Aight, here’s what I got.
Monday, March 11
Dakar 2 NYC: Global Hip Hop Exchange. A panel discussion and concert linking hip hop artists and activists across the Atlantic. The panel will bring together artists, musicians, and scholars for a discussion of the role of hip hop as a tool for social change in the US and in Senegal. Following the panel and a brief reception, the concert will showcase Senegalese and US hip hop artists alongside a traditional Senegalese orchestra in an unprecedented fusion of African and African diasporic musical genres.
With M-1 (Dead Prez),
Foumalade and Les Batthaillons Blin-D
Thiat (Keur Gui), Baay Bia
Bryonn Bain (NYU)
, Rosalind Fredericks (NYU)
, Martha Diaz (NYU), Ben Herson (Nomadic Wax). The Jerry H. Labowitz Theatre for The Performing Arts, 1 Washington Place, NYC, 5:30-9:30.
Classical: In the absence of…Schubert. The series “In the Absence of…” creates a framework in which creative musicians conceptualize and perform a program focused on a particular canonic composer, however none of this composer’s music will be heard. I love the premise of this. Max Richter has been getting a lot of press for his reworking of Vivaldi’s Four Seasons. It’s pretty cool to hear the original music in something so unique. Also, I love Schubert. Fact: I took piano lessons for 13 years. Fact #2: Schubert’s Op. 90, No. 1 was one of my favorite pieces to play by the time I stopped and went to college. I’m curious about this exploration. In an improvisational exploration of Franz Schubert’s music and sound world, Austrian reed player, improviser, and composer Christoph Pepe Auer tries to answer the question of how can we evoke presence in absence. He will be joined by accordionist Christian Bakanic and pianist Tigran Himayasan. RSVP here. Austrian Cultural Forum, 11 East 52nd St., NYC, 7:30
Tuesday, March 12
New Classical: Ensemble Signal (Courtney Orlando, violin; Lauren Radnofsky, cello; Doug Perkins, percussion; Bill Solomon, percussion) takes the audience on a mini exploration of the wildly different ways composers (Luciano Berio withSeqzuenza VII and Sequenza XIVa, Brian Ferneyhough with Bone Alphabet and Michael Gordon with XY) confront complexity and virtuosity in “IT’S COMPLICATED” This tour-de-force in Miller’s Pop-Up series is sure to keep listeners on the edge of their seats. Watch the video. They look cool! Ensemble Signal exists to promote repertoire for thecontemporary chamber ensemble through performance, education, commissioning, and recording. Miller’s informal Pop-Up Concerts allow the theater to test out new ideas and introduce new performers before they hit the Miller mainstage. Both admirable missions. Support them! Plus, free libations from Harlem Brewing Company! Miller Theatre, 2960 Broadway (116th St.), NYC, 6pm.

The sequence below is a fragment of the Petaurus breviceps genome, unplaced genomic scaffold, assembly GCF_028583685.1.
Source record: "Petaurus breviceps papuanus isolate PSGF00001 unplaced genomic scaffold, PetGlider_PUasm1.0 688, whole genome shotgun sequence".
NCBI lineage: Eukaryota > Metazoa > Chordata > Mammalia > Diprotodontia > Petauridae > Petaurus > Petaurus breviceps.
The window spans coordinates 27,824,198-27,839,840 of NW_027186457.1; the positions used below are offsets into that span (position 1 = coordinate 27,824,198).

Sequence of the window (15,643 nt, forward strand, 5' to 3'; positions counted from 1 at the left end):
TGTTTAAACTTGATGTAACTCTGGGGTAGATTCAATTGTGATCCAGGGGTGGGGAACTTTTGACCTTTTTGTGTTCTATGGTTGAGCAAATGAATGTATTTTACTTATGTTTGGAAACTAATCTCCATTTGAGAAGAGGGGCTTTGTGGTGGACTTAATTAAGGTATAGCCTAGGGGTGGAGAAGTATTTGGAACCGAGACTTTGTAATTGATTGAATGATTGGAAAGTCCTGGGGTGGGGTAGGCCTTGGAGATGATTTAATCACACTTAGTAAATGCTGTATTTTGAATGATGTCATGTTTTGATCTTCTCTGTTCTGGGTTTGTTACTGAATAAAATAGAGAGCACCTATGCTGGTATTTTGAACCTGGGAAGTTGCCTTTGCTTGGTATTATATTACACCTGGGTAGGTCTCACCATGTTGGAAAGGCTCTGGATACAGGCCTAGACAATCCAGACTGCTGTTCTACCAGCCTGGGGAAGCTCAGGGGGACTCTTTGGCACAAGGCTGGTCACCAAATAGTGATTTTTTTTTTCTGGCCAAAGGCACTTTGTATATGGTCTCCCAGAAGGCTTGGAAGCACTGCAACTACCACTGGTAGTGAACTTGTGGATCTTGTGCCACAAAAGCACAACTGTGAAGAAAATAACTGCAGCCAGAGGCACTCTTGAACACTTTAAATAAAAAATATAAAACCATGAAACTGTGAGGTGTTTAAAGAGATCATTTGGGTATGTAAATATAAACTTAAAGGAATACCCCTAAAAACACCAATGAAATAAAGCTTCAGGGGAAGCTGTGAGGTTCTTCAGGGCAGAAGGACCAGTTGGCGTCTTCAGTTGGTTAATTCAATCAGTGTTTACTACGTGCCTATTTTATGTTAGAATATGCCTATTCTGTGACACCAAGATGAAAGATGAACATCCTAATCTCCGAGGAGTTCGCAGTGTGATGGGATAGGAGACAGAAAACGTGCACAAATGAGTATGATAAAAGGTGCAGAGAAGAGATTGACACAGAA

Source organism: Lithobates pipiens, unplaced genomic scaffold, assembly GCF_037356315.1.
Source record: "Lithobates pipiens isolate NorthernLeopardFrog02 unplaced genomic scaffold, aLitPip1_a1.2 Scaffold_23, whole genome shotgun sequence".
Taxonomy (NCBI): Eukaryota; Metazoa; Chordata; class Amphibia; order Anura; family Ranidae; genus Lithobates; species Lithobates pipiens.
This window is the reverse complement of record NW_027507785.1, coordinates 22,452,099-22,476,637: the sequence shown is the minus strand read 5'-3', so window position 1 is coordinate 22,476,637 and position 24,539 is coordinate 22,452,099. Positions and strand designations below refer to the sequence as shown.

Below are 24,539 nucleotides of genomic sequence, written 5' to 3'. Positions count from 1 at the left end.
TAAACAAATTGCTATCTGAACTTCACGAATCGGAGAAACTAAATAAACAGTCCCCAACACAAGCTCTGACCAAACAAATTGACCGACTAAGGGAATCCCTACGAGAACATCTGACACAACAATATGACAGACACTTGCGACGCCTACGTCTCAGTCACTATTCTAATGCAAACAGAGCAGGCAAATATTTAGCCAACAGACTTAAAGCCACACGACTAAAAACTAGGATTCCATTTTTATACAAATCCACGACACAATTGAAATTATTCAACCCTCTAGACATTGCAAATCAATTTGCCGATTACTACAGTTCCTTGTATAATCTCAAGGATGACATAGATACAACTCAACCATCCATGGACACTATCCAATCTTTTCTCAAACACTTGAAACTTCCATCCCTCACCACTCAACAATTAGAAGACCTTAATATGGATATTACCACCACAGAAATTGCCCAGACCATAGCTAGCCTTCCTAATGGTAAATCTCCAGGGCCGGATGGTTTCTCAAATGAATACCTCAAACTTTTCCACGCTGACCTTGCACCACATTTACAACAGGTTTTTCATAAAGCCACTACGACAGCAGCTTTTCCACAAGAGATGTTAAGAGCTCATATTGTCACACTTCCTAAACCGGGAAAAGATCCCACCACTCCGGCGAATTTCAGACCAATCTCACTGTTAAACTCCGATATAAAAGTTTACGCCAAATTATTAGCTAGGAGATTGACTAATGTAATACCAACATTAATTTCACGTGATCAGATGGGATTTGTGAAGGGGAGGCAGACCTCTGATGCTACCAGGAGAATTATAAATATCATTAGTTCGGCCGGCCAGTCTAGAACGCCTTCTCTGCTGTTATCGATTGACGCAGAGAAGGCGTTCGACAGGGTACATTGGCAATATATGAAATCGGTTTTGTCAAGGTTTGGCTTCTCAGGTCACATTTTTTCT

Talk: Meet the Candidates: The 2013 City Elections and the Performing Arts. The League of Independent Theater holds a meeting of candidates of all kinds to hear their arts platforms. I went to something like this when I was in San Francisco last summer and it was fascinating to hear how the candidates plan to incorporate arts (e.g., creating space for non-profits, rehearsals, performances, low-cost housing and affordable healthcare for artists, etc.) into their plan for the city.Keynote address by current Manhattan Borough President, Scott Stringer. Candidates confirmed at press time include Tom Allon (Mayoral), Kevin Coenen Jr. (Mayoral), Robert Jackson (Manhattan Borough President), Julie Menin (Manhattan Borough President), Letitia James (Public Advocate), Jenifer Rajkumar (CC Manhattan 1), Corey Johnson (CC Manhattan 3), Yetta Kurland (CC Manhattan 3), Ben Kallos (CC Manhattan 5), Hill Krishnan (CC Manhattan 5), Marc Landis (CC Manhattan 6), Mel Wymore (CC Manhattan 6), Mark Levine (CC Manhattan 7), Cheryl Pahaham (CC Manhattan 7), Angel Molina (CC Manhattan/Bronx 8), William Russell Moore (CC Bronx 18), Matthew Silverstein (CC Queens 19), Jimmy Van Bramer (CC Queens 26), Laurie Cumbo (CC Brooklyn 35), and Kimberly Council (CC Brooklyn 37). RSVP here. The Players Club (a reason in and of itself to attend – it’s a beautiful space), 16 Gramercy Park South, NYC, 7pm. >>